Press Clippings

May 22, 2015--Obama set to strengthen federal role in clean water regulation (New York Times)

The Obama administration is expected in the coming days to announce a major clean water regulation that would restore the federal government’s authority to limit pollution in the nation’s rivers, lakes, streams and wetlands.


May 22, 2015--‘Miracle May’ for Colorado 
water levels (Grand Junction Sentinel)

May showers are bringing a respite for Colorado River water managers worried about keeping enough water in Lake Powell to generate electricity. “This May has really been a miracle in Colorado,” said Eric Kuhn, general manager of the Colorado River Water Conservation District, Thursday at the Mesa County State of the Rivers discussion at the Avalon Theatre in Grand Junction.


May 21, 2015--California farmers offer concession in drought (New York Times)

Faced with the increasing likelihood that the state will significantly cut their water allotment as a way to deal with the punishing drought, farmers in California’s Sacramento and San Joaquin river delta are offering to give up a quarter of the water they have considered guaranteed for more than a century.


May 20, 2015--Millions in federal dollars aim to improve long-term water conservation (Los Angeles Times)

California is getting about $33 million in federal money for water recycling, irrigation improvements and other conservation projects in a new round of funding for water and energy efficiency projects in Western states. Few of the California projects, which are spread across the state, would provide immediate relief from the lingering drought.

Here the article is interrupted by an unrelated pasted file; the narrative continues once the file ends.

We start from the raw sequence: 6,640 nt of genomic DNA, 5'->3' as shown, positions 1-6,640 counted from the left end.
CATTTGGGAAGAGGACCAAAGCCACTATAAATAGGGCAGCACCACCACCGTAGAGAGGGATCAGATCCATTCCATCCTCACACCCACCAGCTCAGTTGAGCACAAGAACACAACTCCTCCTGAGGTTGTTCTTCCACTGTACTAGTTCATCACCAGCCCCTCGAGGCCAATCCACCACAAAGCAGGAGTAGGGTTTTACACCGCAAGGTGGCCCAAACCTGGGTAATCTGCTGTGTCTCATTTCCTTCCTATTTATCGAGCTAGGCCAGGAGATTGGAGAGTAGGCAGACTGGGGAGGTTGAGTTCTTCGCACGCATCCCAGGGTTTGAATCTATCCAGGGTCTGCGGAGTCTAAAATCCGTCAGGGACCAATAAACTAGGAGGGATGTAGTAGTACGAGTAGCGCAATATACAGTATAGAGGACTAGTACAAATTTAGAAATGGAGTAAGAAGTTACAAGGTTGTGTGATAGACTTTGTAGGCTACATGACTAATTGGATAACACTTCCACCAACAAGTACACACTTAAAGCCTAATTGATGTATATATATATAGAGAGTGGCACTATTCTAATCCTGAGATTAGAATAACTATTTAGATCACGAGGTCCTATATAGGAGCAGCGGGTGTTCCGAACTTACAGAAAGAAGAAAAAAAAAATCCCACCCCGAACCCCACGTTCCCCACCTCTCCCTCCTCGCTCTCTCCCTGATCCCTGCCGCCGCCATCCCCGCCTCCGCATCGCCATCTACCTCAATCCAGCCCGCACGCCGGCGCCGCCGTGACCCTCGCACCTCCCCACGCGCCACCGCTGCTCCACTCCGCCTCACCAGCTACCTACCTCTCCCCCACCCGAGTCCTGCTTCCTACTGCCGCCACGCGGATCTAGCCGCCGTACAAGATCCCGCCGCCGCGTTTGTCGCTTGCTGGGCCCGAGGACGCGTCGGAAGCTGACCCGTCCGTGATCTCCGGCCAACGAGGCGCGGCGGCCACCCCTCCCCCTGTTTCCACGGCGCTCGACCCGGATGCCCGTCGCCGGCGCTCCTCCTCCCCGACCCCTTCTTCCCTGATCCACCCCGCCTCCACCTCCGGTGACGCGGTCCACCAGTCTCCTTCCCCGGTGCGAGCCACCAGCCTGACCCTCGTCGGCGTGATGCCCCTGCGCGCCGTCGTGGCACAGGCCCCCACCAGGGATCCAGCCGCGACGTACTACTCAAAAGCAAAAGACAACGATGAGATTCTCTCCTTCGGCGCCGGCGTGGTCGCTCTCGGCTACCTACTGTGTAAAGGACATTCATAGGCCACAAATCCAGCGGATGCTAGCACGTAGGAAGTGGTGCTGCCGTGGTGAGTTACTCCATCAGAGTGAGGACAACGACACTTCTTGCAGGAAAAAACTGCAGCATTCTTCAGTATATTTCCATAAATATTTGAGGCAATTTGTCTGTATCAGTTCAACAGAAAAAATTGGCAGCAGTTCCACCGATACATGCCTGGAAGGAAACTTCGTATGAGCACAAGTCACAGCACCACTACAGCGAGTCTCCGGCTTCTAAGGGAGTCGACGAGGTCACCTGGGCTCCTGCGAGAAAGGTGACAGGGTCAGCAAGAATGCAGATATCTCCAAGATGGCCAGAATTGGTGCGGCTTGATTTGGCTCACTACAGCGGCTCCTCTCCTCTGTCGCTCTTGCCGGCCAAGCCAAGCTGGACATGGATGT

May 19, 2015--Lawn gone: Durangoans tear out grass to save water (Durango Herald)

Because the future is looking a little uncertain, Durango couple Steve Harris and Lourdes Carrasco started digging up their lawn Friday afternoon. They invited a few other concerned residents to join them, and together they made a statement: It’s time to stop wasting water. One place to start is on lawns we don’t need.


May 19, 2015--Colorado's Water Plan and WISE water infrastructure (Denver Post)

Construction is set to begin on a regional water project that is a significant part of the South Denver area's plan to transition to a renewable water supply.


May 18, 2015--We’ve been imagining mountains all wrong, say scientists (Washington Post)

From the simplest sketches to the most advanced scientific models, illustrations of mountains pretty much all look the same. Their classic pyramid form, wider at the bottom and narrowing all the way up to the top, has been ingrained in the human mind, and scientists have always assumed that land area in mountain ranges decreases the higher you climb. Until now, that is.


May 18, 2015--Colorado's growth brings a call to link water and land planning (KUNC)

Colorado has experienced massive population growth in the last few years, a that trend is projected to continue. Finding enough water to meet the demands of the booming Front Range has city planners closely looking at how new developments can be built with conservation as a key component.


May 18, 2015--Feds project Lake Mead below drought trigger point in 2017 (ABC News)

Federal water managers released a report Monday projecting that Lake Mead's water levels will fall below a point in January 2017 that would force supply cuts to Arizona and Nevada. The effects could be serious. Arizona's allocation of Colorado River water could be cut 11.4 percent, or by an amount normally used by more than 600,000 homes.


May 18, 2015--Colorado River report poses tough questions about future (Tucson.com)

It’s not clear how much more water people in Tucson and other cities can conserve to bail out the drought-stricken Colorado River. At some point, we’ll hit a wall at which more conservation won’t be possible. It will be difficult, if not impossible, for the region to limit the growth that threatens to outrun the water savings achieved by conservation.


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